Biovigilance responsibilities of sponsors of biologicals
Australian requirements and recommendations
Your record-keeping requirements
This guidance concerns proposed amendments to the Therapeutic Goods Act 1989. The proposed amendments have not yet become law and may be subject to change. The purpose of this guidance is to make you aware of these proposed changes if/when they take effect.
The Therapeutic Goods Amendment (2017 Measures No. 1) Bill 2017 proposes amendments to the Therapeutic Goods Act 1989 (Act). The proposed amendments have not yet been passed by Parliament and may be subject to change. A link to the Bill can be found at: Therapeutic Goods Amendment (2017 Measures No. 1) Bill 2017.
Amendment regulations to support a number of measures in this Bill are proposed, but have also not yet become law as they rely on the Bill first being in place and on the Governor General's approval of the regulations. The purpose of this guidance is to inform stakeholders about these proposed changes. While reasonable care is taken to ensure that the information is an accurate description of the proposed changes, TGA does not guarantee or warrant the accuracy, reliability, completeness or currency of the information or its usefulness in achieving any purpose. To the fullest extent permitted by law, including but not limited to under s 61A of the Act, TGA will not be liable for any loss, damage, expense or cost incurred or arising as a result of any use or reliance on this information.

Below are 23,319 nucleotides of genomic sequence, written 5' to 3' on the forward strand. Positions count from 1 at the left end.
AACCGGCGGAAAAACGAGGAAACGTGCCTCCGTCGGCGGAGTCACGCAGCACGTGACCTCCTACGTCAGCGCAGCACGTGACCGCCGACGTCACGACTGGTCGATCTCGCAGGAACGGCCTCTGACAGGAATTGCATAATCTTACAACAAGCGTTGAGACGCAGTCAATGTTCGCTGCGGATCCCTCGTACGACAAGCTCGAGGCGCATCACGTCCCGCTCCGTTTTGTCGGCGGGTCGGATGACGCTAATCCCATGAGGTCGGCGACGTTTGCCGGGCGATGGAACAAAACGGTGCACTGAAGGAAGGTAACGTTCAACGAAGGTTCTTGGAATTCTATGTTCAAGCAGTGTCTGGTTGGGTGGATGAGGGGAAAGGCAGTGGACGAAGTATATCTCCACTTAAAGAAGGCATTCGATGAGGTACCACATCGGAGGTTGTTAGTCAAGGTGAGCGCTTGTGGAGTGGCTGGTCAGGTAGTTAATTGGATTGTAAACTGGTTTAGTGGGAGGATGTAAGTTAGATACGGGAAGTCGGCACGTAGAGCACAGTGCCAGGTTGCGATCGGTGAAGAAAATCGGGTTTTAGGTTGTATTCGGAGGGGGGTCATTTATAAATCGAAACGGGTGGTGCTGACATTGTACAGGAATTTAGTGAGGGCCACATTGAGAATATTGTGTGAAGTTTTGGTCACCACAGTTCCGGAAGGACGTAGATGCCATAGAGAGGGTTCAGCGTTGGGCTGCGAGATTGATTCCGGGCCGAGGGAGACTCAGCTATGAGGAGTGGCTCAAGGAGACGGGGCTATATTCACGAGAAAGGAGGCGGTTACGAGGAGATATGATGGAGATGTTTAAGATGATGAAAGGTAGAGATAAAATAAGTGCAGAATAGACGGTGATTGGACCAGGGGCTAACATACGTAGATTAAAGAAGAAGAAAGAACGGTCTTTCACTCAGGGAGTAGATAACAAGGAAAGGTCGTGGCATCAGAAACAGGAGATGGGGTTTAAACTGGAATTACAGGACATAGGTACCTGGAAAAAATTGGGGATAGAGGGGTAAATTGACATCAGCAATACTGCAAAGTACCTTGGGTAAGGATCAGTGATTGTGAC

You must retain records pertaining to the reporting requirements and safety of your biological (section 5 of the Therapeutic Goods (Biologicals - Conditions of Inclusion in Register) Determination 2017). Information relating to biovigilance activities and the safety of the biological include, but is not limited to:
- all adverse event reports (serious, near-serious and non-serious)
- information surrounding serious threats to public health
- special situation reports including, but not limited to, reports:
- from post-registration studies
- from post-marketing initiatives
- of exposure during pregnancy and breastfeeding
- of use in paediatric or elderly populations
- of lack of efficacy
- of quality defect issues
- of transmission of infectious agents
- of overdose, abuse, off-label use, misuse, medication error or occupational exposure
- of non-serious adverse reactions and reactions occurring overseas
- relating to suspended or discontinued products
- reference safety documents and non-valid reports containing biological-event pairs
These must be kept for as long as the product is approved for inclusion in the ARTG and for a period of 10 years after removal from the ARTG.
General safety information on your biological should also be retained for as long as the product is approved for inclusion in the ARTG. This includes, but is not limited to:
- ongoing monitoring activities
- literature reviews
- contracts with biovigilance providers
- documentation regarding changes to reference safety information
- biovigilance procedural documents
- biovigilance training documents